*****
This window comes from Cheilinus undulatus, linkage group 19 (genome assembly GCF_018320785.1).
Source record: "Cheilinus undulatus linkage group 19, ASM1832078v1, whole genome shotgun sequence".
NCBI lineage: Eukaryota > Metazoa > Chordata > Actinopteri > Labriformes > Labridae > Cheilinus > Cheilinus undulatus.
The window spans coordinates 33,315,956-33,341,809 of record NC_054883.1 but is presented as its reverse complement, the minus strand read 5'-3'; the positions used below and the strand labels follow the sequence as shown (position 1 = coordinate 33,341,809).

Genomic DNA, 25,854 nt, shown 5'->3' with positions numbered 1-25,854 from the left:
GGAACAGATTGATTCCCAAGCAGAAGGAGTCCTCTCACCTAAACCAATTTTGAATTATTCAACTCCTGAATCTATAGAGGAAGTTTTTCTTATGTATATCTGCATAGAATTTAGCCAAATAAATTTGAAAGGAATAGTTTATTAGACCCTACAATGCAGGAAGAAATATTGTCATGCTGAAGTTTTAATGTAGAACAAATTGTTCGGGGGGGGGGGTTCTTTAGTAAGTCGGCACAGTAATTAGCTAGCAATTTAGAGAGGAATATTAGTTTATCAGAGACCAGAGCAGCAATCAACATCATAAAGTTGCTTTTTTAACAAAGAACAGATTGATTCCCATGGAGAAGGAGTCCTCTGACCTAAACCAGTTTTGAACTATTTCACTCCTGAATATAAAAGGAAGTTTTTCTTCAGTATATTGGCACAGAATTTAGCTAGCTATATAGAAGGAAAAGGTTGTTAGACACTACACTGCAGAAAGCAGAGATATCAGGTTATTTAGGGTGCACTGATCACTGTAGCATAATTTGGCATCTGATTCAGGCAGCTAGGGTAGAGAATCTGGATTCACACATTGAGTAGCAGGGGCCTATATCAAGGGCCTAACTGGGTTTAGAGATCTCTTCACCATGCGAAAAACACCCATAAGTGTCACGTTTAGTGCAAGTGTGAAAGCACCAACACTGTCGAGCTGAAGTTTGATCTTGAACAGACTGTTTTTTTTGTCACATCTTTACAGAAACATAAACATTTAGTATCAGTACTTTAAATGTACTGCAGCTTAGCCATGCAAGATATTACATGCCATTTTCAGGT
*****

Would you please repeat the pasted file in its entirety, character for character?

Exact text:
This window comes from Cheilinus undulatus, linkage group 19 (genome assembly GCF_018320785.1).
Source record: "Cheilinus undulatus linkage group 19, ASM1832078v1, whole genome shotgun sequence".
NCBI lineage: Eukaryota > Metazoa > Chordata > Actinopteri > Labriformes > Labridae > Cheilinus > Cheilinus undulatus.
The window spans coordinates 33,315,956-33,341,809 of record NC_054883.1 but is presented as its reverse complement, the minus strand read 5'-3'; the positions used below and the strand labels follow the sequence as shown (position 1 = coordinate 33,341,809).

Genomic DNA, 25,854 nt, shown 5'->3' with positions numbered 1-25,854 from the left:
GGAACAGATTGATTCCCAAGCAGAAGGAGTCCTCTCACCTAAACCAATTTTGAATTATTCAACTCCTGAATCTATAGAGGAAGTTTTTCTTATGTATATCTGCATAGAATTTAGCCAAATAAATTTGAAAGGAATAGTTTATTAGACCCTACAATGCAGGAAGAAATATTGTCATGCTGAAGTTTTAATGTAGAACAAATTGTTCGGGGGGGGGGGTTCTTTAGTAAGTCGGCACAGTAATTAGCTAGCAATTTAGAGAGGAATATTAGTTTATCAGAGACCAGAGCAGCAATCAACATCATAAAGTTGCTTTTTTAACAAAGAACAGATTGATTCCCATGGAGAAGGAGTCCTCTGACCTAAACCAGTTTTGAACTATTTCACTCCTGAATATAAAAGGAAGTTTTTCTTCAGTATATTGGCACAGAATTTAGCTAGCTATATAGAAGGAAAAGGTTGTTAGACACTACACTGCAGAAAGCAGAGATATCAGGTTATTTAGGGTGCACTGATCACTGTAGCATAATTTGGCATCTGATTCAGGCAGCTAGGGTAGAGAATCTGGATTCACACATTGAGTAGCAGGGGCCTATATCAAGGGCCTAACTGGGTTTAGAGATCTCTTCACCATGCGAAAAACACCCATAAGTGTCACGTTTAGTGCAAGTGTGAAAGCACCAACACTGTCGAGCTGAAGTTTGATCTTGAACAGACTGTTTTTTTTGTCACATCTTTACAGAAACATAAACATTTAGTATCAGTACTTTAAATGTACTGCAGCTTAGCCATGCAAGATATTACATGCCATTTTCAGGT